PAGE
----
In the past, nurses were expected to practice in healthcare facilities and under the supervision of senior nurses and physicians. With advanced degrees and specializations, nurses now have many more career opportunities outside the hospital. Think about the family nurse practitioner who can open their practice or the travel nurse who can work anywhere in the world as long as they have the right credentials.

Nurses are also working in hospital-like settings outside the hospital. Assisted care living and nursing homes have grown in popularity over the past few years, and all these facilities need qualified, registered, specialized nurses to take care of their residents. Even though much of what nurses do at these facilities is similar to what they would do in a hospital care setting, it is an additional career opportunity that nurses now have that they did not have in the past.

There are also increasing opportunities for full career autonomy. Depending on where a nurse practices, they are allowed to work with the same autonomy as a physician. In their roles as nurse practitioners, they can administer drugs, make diagnoses, run tests, and much more. This level of autonomy has not only opened additional career doors for nurses but has also helped bring healthcare closer to the masses.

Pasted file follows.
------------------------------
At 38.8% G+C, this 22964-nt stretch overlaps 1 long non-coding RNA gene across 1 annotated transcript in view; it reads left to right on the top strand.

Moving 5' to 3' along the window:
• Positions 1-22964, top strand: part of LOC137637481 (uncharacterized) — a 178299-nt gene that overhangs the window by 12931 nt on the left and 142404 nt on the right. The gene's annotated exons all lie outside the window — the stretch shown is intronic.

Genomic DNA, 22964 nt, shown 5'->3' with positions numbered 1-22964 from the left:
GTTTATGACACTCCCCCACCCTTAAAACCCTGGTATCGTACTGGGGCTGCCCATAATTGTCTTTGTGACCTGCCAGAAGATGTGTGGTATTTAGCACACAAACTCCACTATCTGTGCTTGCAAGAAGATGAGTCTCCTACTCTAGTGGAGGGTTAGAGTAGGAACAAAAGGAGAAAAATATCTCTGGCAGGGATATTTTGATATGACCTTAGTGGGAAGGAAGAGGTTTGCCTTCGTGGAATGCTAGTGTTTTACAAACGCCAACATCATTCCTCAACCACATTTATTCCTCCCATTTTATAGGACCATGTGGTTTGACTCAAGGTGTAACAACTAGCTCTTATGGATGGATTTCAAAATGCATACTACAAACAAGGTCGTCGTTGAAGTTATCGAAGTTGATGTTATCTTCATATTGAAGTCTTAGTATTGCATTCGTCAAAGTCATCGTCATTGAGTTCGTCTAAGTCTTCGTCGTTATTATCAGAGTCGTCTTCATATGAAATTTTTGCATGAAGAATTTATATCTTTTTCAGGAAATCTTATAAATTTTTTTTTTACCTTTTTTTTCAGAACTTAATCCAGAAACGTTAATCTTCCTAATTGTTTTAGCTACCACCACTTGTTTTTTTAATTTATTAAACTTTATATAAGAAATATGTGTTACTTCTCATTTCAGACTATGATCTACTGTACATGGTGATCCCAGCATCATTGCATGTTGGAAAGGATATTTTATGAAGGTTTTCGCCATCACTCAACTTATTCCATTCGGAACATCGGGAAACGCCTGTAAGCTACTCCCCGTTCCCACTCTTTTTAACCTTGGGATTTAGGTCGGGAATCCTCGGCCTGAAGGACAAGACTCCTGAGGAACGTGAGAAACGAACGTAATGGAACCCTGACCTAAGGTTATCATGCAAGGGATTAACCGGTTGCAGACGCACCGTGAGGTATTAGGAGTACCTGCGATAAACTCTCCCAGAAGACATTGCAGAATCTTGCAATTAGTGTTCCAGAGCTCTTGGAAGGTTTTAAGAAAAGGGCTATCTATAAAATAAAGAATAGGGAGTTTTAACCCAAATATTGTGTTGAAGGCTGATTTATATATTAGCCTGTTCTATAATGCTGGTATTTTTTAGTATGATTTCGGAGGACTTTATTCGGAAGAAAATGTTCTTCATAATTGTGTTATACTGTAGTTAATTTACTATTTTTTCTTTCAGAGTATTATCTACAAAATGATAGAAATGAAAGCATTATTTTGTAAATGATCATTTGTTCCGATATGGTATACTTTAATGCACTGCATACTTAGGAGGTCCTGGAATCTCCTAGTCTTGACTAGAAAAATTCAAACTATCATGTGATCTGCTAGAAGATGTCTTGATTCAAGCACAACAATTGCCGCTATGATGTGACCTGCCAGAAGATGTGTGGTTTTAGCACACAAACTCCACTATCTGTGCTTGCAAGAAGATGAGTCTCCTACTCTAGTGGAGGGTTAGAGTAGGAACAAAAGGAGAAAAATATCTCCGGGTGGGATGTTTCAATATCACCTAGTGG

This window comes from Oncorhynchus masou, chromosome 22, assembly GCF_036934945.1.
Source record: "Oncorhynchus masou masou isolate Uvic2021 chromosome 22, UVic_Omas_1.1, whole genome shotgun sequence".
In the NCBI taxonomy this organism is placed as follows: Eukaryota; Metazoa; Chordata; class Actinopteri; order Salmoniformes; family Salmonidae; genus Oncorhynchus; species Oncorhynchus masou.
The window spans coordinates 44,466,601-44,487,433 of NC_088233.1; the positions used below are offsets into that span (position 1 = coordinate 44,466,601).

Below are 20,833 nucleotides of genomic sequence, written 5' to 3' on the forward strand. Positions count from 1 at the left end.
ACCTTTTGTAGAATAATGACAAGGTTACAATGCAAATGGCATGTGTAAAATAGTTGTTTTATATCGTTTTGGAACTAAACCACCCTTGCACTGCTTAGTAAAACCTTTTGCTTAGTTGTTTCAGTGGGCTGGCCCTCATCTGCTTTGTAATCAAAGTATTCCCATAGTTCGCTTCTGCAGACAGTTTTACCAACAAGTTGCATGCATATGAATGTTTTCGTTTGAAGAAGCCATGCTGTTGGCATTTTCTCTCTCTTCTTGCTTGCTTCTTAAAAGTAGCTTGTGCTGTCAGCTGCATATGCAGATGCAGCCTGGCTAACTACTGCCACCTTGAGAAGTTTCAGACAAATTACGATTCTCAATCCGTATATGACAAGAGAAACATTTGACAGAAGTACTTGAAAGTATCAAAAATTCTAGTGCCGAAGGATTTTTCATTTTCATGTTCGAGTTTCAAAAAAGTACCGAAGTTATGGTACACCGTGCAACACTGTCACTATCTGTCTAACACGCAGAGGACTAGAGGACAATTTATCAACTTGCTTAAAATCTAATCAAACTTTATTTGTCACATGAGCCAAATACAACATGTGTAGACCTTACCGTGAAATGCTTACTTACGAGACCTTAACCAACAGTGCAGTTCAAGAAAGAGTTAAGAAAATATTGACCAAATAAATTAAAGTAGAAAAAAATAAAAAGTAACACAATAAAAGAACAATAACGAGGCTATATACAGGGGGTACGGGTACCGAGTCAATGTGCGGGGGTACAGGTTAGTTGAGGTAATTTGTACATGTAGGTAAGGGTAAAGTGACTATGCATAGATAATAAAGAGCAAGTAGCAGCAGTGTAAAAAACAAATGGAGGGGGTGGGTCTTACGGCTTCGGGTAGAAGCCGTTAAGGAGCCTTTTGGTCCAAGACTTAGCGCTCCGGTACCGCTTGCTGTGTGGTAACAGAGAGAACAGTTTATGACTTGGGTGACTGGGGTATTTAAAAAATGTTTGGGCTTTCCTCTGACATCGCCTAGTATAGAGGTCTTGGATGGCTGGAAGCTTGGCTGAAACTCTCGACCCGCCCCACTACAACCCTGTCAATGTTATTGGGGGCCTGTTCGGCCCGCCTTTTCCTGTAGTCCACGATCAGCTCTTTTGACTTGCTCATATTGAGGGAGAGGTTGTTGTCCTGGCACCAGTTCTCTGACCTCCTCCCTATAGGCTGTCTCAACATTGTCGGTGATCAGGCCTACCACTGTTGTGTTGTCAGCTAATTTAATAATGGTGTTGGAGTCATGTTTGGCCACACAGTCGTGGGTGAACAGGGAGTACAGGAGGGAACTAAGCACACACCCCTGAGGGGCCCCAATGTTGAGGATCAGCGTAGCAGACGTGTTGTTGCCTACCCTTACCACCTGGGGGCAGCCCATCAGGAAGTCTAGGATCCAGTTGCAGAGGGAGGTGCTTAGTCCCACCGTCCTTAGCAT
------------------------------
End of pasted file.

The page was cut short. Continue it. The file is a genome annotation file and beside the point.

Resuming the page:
Going Beyond Healthcare

Nurses, especially those who hold advanced degrees, now have the opportunity to work completely outside healthcare. For example, nurses can complete business degrees and management classes that help them go beyond where they could with a master’s degree.

Many nurses are also working in record keeping, device manufacturing companies, research companies, as patient advocates, and as school nurses. This has led to diversified career opportunities in addition to better career satisfaction among nurses looking to take charge of their careers.

Even though nursing continues to be an integral part of healthcare, both nursing practice and education have changed in the past few decades. Many of these changes can be attributed to education and training, as well as technology. Better education has led to complex and specialized nursing roles, with the same education helping nurses transition to patient-centered care. Technology is helping make nurses’ jobs easier, helping them work anywhere, and helping them take healthcare to areas that desperately need it without moving many miles away. Indeed, nursing will continue to change, and it seems these changes will benefit both nurses and the patients they are for.